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All About Oranges


Orange trees have been cultivated for over 4,000 years. Their sweet juice and fragrant peel have long made them a favourite in both sweet and savoury dishes.

Tips and advice

  • Choose firm oranges that are heavy for their size. The peel should be smooth and free of mould, spots and soft areas.
  • If you’re cooking with the zest, wash the orange in warm water and give it a light scrub to remove any wax or chemicals. Gently roll the peel with your fingers to release the essential oils.
  • If you remove the orange peel and place the fruit in the refrigerator, the cold temperature will cause the white pith to contract and harden, making it easier to remove.
  • The orange is, of course, essential in making duck à l'orange, but it is also used to make sweet and sour sauce, barbecue sauce, and many other sauces that accompany poultry, pork or fish.
  • If you keep your oranges in the refrigerator, leave them at room temperature for a few minutes before eating them to increase the flavour.
  • Before juicing, roll the orange on a flat surface while applying slight pressure to break down internal membranes and get more juice out of the orange.
  • Bitter oranges are used primarily in the preparation of delicious marmalades because they have the perfect degree of sourness and a high pectin content.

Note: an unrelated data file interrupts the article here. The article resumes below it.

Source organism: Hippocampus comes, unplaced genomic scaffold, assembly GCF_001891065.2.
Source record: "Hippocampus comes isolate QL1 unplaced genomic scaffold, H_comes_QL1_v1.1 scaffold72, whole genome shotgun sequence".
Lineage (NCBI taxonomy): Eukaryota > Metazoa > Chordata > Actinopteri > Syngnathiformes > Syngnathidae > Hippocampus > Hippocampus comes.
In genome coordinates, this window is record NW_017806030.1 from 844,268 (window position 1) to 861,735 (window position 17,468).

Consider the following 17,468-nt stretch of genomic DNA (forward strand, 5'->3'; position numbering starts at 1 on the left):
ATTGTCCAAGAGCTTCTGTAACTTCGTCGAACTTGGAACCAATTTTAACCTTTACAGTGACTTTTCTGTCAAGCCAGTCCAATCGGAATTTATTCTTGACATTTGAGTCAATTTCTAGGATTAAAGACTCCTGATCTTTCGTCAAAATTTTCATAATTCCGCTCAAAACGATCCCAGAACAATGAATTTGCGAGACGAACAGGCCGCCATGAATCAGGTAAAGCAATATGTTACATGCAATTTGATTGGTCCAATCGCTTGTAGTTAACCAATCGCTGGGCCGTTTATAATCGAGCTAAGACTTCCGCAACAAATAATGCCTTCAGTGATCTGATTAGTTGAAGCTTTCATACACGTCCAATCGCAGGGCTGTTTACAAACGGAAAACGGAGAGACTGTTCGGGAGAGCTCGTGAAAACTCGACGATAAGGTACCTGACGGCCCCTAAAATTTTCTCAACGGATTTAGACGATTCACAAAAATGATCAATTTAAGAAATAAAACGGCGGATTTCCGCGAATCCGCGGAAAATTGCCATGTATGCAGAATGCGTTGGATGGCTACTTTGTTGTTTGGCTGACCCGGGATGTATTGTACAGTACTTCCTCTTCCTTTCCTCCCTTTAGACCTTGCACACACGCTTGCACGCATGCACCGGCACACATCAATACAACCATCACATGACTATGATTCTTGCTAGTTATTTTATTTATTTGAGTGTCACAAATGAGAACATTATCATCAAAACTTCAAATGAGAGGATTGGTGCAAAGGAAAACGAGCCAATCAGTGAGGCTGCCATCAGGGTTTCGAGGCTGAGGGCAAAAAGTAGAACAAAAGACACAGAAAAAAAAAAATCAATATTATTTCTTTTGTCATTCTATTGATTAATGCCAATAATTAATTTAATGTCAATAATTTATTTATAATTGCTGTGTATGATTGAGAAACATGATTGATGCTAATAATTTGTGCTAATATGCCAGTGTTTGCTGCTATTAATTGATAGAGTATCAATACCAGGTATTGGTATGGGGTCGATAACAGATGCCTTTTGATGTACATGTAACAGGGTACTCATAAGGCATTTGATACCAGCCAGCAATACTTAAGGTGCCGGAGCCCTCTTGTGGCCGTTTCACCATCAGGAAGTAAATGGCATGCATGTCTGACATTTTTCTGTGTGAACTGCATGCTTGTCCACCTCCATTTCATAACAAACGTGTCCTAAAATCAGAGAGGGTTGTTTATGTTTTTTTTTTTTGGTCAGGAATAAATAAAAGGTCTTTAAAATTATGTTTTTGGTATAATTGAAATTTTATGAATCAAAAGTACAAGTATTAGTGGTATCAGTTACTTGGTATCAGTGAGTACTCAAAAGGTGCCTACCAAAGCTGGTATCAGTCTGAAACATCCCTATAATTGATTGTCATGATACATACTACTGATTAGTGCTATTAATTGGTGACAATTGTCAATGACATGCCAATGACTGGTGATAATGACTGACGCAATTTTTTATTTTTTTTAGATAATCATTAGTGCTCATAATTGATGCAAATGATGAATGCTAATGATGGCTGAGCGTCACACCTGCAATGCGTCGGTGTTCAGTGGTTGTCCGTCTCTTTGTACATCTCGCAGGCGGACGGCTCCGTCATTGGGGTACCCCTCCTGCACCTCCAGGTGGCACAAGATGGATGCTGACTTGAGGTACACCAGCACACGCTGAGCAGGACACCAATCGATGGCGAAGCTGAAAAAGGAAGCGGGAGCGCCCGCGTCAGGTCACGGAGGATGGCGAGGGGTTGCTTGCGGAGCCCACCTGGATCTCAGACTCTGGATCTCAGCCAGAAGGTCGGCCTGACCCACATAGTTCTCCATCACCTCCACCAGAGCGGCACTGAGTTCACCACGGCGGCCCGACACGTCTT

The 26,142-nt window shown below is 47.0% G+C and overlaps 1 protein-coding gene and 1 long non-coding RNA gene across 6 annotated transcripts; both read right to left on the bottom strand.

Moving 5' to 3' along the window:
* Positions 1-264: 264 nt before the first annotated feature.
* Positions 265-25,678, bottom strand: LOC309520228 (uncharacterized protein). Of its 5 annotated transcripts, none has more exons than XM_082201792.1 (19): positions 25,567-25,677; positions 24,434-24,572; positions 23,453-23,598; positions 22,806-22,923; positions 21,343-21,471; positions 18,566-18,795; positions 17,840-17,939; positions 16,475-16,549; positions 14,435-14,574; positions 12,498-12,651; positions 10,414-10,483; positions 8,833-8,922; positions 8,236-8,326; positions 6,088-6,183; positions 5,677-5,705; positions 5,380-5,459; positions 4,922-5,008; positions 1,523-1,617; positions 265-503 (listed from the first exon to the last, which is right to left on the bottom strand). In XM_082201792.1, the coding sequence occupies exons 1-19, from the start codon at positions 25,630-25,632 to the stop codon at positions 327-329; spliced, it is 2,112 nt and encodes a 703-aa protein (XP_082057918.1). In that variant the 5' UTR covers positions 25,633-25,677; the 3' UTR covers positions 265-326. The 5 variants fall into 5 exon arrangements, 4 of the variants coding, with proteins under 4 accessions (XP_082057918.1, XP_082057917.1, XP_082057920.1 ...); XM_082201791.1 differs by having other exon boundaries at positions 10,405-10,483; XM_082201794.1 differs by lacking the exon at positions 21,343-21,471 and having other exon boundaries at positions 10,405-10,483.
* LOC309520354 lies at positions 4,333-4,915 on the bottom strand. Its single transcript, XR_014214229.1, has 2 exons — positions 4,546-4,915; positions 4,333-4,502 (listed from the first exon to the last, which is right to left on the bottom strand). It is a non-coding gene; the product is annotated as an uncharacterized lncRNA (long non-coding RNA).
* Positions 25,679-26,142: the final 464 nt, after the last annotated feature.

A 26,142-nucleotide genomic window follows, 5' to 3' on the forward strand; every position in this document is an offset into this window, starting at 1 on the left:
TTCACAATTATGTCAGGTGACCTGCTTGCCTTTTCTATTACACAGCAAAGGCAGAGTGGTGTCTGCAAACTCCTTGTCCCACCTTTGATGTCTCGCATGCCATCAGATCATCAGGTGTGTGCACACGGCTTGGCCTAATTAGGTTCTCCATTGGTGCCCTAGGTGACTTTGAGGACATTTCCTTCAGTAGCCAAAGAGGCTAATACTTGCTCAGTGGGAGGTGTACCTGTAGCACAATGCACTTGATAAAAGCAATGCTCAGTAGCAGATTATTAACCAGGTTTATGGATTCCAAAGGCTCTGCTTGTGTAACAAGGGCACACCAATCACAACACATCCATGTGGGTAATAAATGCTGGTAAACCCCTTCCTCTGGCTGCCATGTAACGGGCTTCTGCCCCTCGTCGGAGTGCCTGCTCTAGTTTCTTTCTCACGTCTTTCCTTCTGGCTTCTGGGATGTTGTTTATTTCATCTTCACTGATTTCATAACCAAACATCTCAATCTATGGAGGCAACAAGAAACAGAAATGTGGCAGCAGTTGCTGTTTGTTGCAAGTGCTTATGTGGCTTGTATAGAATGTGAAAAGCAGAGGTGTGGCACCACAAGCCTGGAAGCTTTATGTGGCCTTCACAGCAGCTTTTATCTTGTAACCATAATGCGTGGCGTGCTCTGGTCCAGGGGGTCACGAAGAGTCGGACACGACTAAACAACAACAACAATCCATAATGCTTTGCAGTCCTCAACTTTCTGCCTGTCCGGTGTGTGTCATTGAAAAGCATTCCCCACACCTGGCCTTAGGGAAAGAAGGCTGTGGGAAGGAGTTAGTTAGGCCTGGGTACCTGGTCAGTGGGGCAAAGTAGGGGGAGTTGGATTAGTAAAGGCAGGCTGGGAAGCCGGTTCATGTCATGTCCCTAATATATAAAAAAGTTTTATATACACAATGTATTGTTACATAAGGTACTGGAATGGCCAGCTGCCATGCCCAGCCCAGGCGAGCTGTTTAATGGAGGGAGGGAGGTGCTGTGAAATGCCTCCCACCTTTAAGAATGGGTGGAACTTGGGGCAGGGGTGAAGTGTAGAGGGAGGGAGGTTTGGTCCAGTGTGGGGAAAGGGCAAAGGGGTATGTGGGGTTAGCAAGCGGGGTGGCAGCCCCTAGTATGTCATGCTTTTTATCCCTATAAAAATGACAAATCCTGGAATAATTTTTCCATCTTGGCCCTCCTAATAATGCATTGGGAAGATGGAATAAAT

Expert Tip

When grating or zesting an orange, always work with the whole fruit, since it provides more to grip and lessens the risk of injury. Orange peel can be frozen or dehydrated.

Orange varieties

Oranges are classified into two major groups: bitter oranges and sweet oranges.



Sweet oranges


Valencia orange

Very sweet and juicy; excellent for making orange juice.

Hamlin orange

Small in size, few seeds; lighter coloured flesh; acidic and fragrant flavour; juice is somewhat yellow in colour rather than orange.

Moro orange or blood orange

Less acidic, with hints of plum and wild strawberries; sweet, delicious, often seedless.

There are two major types of blood oranges: pure blood orange, with large blood-red spots scattered on the skin and flesh, and the half blood orange, with orange skin speckled with red spots.

The blood orange is available in your Metro supermarket from December to May.

Navel orange

The most popular eating orange; sweet, juicy and almost seedless; very fragrant peel.

Cara Cara navel orange

All the characteristics of the navel orange but with a unique dark pink to red flesh.

Bitter oranges


Bitter orange or Seville orange

Excellent for cooking; perfect for marmalades and jams.

May replace lemon juice.

Taste is too bitter to be consumed fresh.  

Séville oranges are available in January, February and March.



Oranges are available year-round at Metro supermarkets.

Nutritional value

Eating a single orange will supply more than the minimum recommended daily requirement of vitamin C. It also supplies folic acid, potassium and dietary fibre.

Vitamin C, however, is sensitive to air and heat. Consume oranges shortly after having extracted the juice or having cut the orange in segments to avoid losing some of the vitamin.


Oranges can remain at room temperature for about one week. For longer storage, place them in the fruit compartment of your refrigerator.

To avoid condensation, which accelerates the deterioration of oranges, punch small holes in storage bag or leave storage containers half open.

Try oranges in these recipes